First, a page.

The question whether the magnitude and frequency of floods have changed in the changing environment is of significance. Amounts of various studies have detected trends in flood changes using a range of statistical tests from long-term flood records (Mediero et al. 2014; Yin et al. 2015; Stevens et al. 2016; Balistrocchi & Bacchi 2017; Mudersbach et al. 2017; Kundzewicz et al. 2018; Dehghanian et al. 2020). Hall et al. (2014) stated that in the simplest case of change detection of the flood peak records, the Pettitt test and Mann–Whitney U test were frequently applied for step changes, and Mann–Kendall test and Spearman's test were widely performed for gradual changes. Modarres et al. (2016) applied the Mann–Kendall test and two pre-whitening trend tests to detect trends for the annual flood peaks in Iran and found a significant increasing trend in flood magnitude in most hydrological basins. Alternatively, the non-stationary flood frequency analysis has also been widely used to detect the variation characteristics of floods in many studies (Viglione et al. 2013; Ahmad et al. 2015; Šraj et al. 2016; Jiang et al. 2019). The basic idea of this approach is that it allows the parameters of the flood frequency distribution to change in time as a function of covariates. Delgado et al. (2010) mentioned that the non-stationary generalized extreme value function (NSGEV) is advantageous to detect changes in different flood magnitudes. They found a positive trend in the scale parameter of a fitted distribution, the frequencies of both large floods and small floods increased in the Mekong River. However, the above studies merely focused on the detection of river peak flow variation by performing statistical analyses of flood time series, and more concerted efforts are required for attributing trends in floods, as highlighted by Merz et al. (2012).

Quantitatively evaluating the contributions of precipitation change and urbanization to the flood response is essential for managing flood risk and is also of practical importance for designing measures to mitigate hazards. Hydrological modeling and statistical analysis are two widely used approaches to differentiate the individual effect of precipitation change and urbanization on floods. Many studies assessed the impact of urbanization on flood peak using hydrological modeling for different land-use scenarios (Jothityangkoon et al. 2013; Wolski et al. 2014; Aich et al. 2015; Zope et al. 2017). For example, Du et al. (2015) used the Soil Conservation Service model to simulate the hydrological process for three land-use scenarios in the Pearl River Delta to assess the impacts of urbanization on floods. They found a significant increasing trend in floods and attributed this trend to the effect of the expansion of impervious surfaces and the displacement of farmland in forested hills in the urbanization process. Chen et al. (2015) analyzed the effects of urbanization on flood characteristics by setting up the HEC-HMS (Hydrologic Engineering Center's Hydrologic Modeling System) model to simulate flood processes for different land-use scenarios, and they concluded that the peak discharge and flood volume increased in the rapid urbanization expansion process. Furthermore, the non-stationary extreme value statistics are frequently adopted for the attribution of floods. The parameters of the flood frequency distribution are allowed to change by various driving factors that are included as covariates, followed by a test if such a model expansion results in a significantly better fit to the extreme values (López & Francés 2013; Machado et al. 2015; Viglione et al. 2016). For instance, Villarini & Strong (2014) selected precipitation and land cover indicators as external covariates and applied the Generalized Additive Models for Location, Scale and Shape (GAMLSS) to attribute the flood changes to rainfall variations in Iowa. Prosdocimi et al. (2015) used a GEV distribution and considered both precipitation and urbanization as covariates. They found that the increasing urbanization level has the dominant effect on flood peak in the UK. To our knowledge, the hydrological models and non-stationary extreme value statistics have been widely applied in the detection and attribution of changes in floods under the context of the changing environment. However, complex structures, parameters identification of the hydrological models and the uncertainty involved in the simulations are important limitations of the application in the attribution analysis. The far more difficult problem of non-stationary extreme value statistics is the inability to quantify the relative importance of the different drivers in flood time series, which is suggested by Merz et al. (2012) who think that more effort is needed to quantitatively evaluate the attribution for flood time series.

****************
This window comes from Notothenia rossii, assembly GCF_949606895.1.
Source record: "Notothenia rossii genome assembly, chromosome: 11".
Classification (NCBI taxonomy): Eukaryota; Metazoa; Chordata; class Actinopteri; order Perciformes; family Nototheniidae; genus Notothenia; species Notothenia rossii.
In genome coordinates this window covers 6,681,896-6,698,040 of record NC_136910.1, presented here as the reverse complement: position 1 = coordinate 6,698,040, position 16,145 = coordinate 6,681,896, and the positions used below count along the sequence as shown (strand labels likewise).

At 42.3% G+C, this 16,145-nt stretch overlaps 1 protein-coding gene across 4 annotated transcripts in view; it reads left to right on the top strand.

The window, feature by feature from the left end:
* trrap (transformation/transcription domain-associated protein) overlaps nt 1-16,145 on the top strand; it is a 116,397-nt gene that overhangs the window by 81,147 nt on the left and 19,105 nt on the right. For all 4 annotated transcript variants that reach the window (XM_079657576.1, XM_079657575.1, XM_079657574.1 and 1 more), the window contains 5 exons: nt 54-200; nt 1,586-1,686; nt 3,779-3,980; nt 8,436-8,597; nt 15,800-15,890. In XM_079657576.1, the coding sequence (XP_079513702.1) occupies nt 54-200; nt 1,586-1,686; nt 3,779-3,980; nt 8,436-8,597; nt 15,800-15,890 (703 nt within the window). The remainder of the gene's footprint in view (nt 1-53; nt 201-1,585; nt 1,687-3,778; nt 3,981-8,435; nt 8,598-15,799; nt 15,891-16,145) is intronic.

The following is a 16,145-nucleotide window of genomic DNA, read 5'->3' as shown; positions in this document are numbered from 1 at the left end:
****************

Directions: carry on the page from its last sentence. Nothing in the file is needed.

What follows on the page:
Therefore, the main research aim of the study is to propose a procedure to investigate how flood regime changes under changing precipitation and land-use condition, and quantify the attribution of flood changes to precipitation and urbanization. The specific objectives of this study are (1) to detect changes in characteristics of flood series, (2) to explore the variations of the flood frequency after the urbanization and (3) to separate the contributions of precipitation change and urbanization to flood regime changes.

STUDY AREA AND DATA

The Qinhuai River, one of the tributaries of the lower Yangtze River, is located in the southwest of Jiangsu province (Figure 1). The basin area is 2,631 km2. It is located in the subtropical monsoon climate zone, where the local climate is controlled by the East Asia summer monsoon. The annual mean air temperature is 15.4 °C, and average annual precipitation is 1,116 mm during the period 1986–2013. The rainy season is from April to October.